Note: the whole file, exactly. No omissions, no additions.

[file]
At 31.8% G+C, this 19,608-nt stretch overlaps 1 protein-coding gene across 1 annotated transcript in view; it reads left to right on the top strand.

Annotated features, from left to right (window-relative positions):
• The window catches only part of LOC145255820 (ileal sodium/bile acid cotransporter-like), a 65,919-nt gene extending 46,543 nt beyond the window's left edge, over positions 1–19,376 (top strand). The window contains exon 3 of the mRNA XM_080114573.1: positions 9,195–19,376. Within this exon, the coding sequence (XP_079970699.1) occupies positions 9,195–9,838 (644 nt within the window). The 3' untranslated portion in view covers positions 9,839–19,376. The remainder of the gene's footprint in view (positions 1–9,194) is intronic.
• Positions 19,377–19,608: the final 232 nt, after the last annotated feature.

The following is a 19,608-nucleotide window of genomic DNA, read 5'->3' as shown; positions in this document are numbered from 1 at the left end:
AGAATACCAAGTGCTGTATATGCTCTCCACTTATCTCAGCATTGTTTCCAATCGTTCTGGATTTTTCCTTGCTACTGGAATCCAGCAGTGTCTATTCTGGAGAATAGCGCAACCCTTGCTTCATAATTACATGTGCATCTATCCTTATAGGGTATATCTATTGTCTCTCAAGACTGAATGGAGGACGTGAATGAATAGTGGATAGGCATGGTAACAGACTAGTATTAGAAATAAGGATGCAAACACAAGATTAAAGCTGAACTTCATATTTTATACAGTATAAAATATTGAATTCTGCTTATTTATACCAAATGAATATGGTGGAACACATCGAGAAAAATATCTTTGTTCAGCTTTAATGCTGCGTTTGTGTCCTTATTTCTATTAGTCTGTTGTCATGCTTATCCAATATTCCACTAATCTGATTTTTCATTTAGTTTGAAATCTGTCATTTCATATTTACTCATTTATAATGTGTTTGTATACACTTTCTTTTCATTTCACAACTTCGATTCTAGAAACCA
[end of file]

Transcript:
At 31.8% G+C, this 19,608-nt stretch overlaps 1 protein-coding gene across 1 annotated transcript in view; it reads left to right on the top strand.

Annotated features, from left to right (window-relative positions):
• The window catches only part of LOC145255820 (ileal sodium/bile acid cotransporter-like), a 65,919-nt gene extending 46,543 nt beyond the window's left edge, over positions 1–19,376 (top strand). The window contains exon 3 of the mRNA XM_080114573.1: positions 9,195–19,376. Within this exon, the coding sequence (XP_079970699.1) occupies positions 9,195–9,838 (644 nt within the window). The 3' untranslated portion in view covers positions 9,839–19,376. The remainder of the gene's footprint in view (positions 1–9,194) is intronic.
• Positions 19,377–19,608: the final 232 nt, after the last annotated feature.

The following is a 19,608-nucleotide window of genomic DNA, read 5'->3' as shown; positions in this document are numbered from 1 at the left end:
AGAATACCAAGTGCTGTATATGCTCTCCACTTATCTCAGCATTGTTTCCAATCGTTCTGGATTTTTCCTTGCTACTGGAATCCAGCAGTGTCTATTCTGGAGAATAGCGCAACCCTTGCTTCATAATTACATGTGCATCTATCCTTATAGGGTATATCTATTGTCTCTCAAGACTGAATGGAGGACGTGAATGAATAGTGGATAGGCATGGTAACAGACTAGTATTAGAAATAAGGATGCAAACACAAGATTAAAGCTGAACTTCATATTTTATACAGTATAAAATATTGAATTCTGCTTATTTATACCAAATGAATATGGTGGAACACATCGAGAAAAATATCTTTGTTCAGCTTTAATGCTGCGTTTGTGTCCTTATTTCTATTAGTCTGTTGTCATGCTTATCCAATATTCCACTAATCTGATTTTTCATTTAGTTTGAAATCTGTCATTTCATATTTACTCATTTATAATGTGTTTGTATACACTTTCTTTTCATTTCACAACTTCGATTCTAGAAACCA